James Service portrait conservation

See before and after conservation images of our 1875 portrait of Councillor James Service.

Councillor James Service, Chairman of Emerald Hill Council, 1855-1856

Artist: D Arnold, 1875

This painting forms part of Council's important historic mayoral portrait collection and customarily hangs in the South Melbourne Town Hall Council Chambers. In 2018 conservation treatment was undertaken.

Before treatment, the paint layer was in fairly good condition but the paint surface was generally quite dirty, with a heavily discoloured natural resin varnish layer which had significantly yellowed over time. Repairs had also been made over the years to the canvas support which needed review.

Port Phillip City Collection pp1997.105.367

Portrait before treatment.

Before treatment (unframed) with a test clean showing the level of  discolouration and surface dirt. The painting was removed from the frame and the reverse of the canvas and stretcher were brush vacuumed. The surface of the painting was cleaned with triammonium citrate in deionised water on cotton swabs to remove dirt. After testing, the discoloured varnish layer was removed using an organic solvent solution on cotton swabs.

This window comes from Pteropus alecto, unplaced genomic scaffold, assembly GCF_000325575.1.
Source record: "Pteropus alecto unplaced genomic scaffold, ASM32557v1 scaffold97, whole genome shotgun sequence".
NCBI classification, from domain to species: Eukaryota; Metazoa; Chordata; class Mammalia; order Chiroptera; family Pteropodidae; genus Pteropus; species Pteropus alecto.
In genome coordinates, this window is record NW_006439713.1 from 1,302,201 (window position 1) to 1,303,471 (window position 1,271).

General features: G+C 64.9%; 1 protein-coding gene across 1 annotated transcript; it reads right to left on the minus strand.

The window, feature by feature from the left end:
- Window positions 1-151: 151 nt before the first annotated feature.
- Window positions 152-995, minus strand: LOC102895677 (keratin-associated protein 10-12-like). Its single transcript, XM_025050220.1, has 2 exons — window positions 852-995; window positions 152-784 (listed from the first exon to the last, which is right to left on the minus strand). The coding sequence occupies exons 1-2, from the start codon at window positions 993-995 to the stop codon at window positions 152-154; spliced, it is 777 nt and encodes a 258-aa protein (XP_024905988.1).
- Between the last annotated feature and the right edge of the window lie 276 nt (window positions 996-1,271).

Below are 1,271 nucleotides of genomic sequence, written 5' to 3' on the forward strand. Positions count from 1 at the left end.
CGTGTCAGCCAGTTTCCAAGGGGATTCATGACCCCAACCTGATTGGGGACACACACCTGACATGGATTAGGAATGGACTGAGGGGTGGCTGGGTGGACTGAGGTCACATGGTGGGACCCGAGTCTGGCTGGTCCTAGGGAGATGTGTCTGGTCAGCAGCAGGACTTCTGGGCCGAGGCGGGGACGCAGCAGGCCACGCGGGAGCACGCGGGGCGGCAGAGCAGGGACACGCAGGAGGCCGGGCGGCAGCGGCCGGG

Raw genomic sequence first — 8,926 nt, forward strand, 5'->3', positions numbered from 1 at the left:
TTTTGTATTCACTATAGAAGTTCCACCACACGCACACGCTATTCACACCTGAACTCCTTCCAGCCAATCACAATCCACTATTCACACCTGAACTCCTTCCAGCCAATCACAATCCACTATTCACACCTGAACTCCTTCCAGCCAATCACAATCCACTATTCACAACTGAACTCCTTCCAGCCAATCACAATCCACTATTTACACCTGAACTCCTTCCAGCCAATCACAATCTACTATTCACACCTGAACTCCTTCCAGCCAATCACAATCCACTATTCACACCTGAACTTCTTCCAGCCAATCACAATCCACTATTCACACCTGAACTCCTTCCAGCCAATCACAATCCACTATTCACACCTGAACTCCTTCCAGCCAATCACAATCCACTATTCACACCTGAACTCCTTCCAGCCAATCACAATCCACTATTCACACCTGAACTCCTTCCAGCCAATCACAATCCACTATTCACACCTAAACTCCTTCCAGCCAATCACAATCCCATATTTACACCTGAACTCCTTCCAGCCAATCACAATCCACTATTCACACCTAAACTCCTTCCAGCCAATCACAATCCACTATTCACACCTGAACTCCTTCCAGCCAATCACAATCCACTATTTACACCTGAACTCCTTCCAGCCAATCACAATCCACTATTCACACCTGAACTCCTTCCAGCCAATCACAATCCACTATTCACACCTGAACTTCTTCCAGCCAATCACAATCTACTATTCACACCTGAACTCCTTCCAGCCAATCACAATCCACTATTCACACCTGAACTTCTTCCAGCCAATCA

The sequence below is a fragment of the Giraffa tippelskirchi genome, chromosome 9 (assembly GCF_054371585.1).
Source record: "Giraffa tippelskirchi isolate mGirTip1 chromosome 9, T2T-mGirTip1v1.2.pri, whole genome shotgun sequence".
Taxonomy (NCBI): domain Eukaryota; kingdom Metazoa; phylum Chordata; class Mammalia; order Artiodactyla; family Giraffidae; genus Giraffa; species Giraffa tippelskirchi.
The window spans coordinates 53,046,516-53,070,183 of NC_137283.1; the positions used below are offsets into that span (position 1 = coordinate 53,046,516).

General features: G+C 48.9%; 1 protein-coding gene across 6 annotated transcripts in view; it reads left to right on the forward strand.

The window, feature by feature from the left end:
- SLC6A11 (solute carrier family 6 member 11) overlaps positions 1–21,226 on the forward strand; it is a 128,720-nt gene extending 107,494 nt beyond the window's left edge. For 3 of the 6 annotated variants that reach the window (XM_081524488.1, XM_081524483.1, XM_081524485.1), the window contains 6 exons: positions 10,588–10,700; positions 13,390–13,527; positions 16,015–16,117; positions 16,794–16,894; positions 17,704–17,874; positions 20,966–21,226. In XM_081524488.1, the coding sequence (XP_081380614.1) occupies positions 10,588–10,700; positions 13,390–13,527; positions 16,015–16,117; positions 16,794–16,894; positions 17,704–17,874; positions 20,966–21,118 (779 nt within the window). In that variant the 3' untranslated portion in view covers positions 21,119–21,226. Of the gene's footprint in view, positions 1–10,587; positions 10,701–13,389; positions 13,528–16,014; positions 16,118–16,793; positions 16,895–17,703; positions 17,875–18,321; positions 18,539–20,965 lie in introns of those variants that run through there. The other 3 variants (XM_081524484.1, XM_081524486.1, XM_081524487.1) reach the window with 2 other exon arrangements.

After conservation treatment (unframed). 

Before treatment: lower left detail in raking light showing deformations in the canvas.

After treatment: lower left detail with deformation in canvas repaired.

The portrait after treatment completed by the conservator.

This historic portrait will be rehung in the South Melbourne Town Hall when refurbishment to the building has been completed.

James Service was the first Chairman of the municipality of Emerald Hill and twice Premier of Victoria (1880 and 1883-1886). He initiated the first successful sustained campaign for a federal union of Australian colonies.

During his political career, Service declined a knighthood. Born in Scotland in 1823, he arrived in Melbourne in 1853, becoming a successful merchant and shipowner. He died at St Kilda in 1899. He lived at 337 Dorcas Street, South Melbourne from 1854 to 1862.

For other sites of significance in the City of Port Phillip, visit our Heritage Recognition Program map.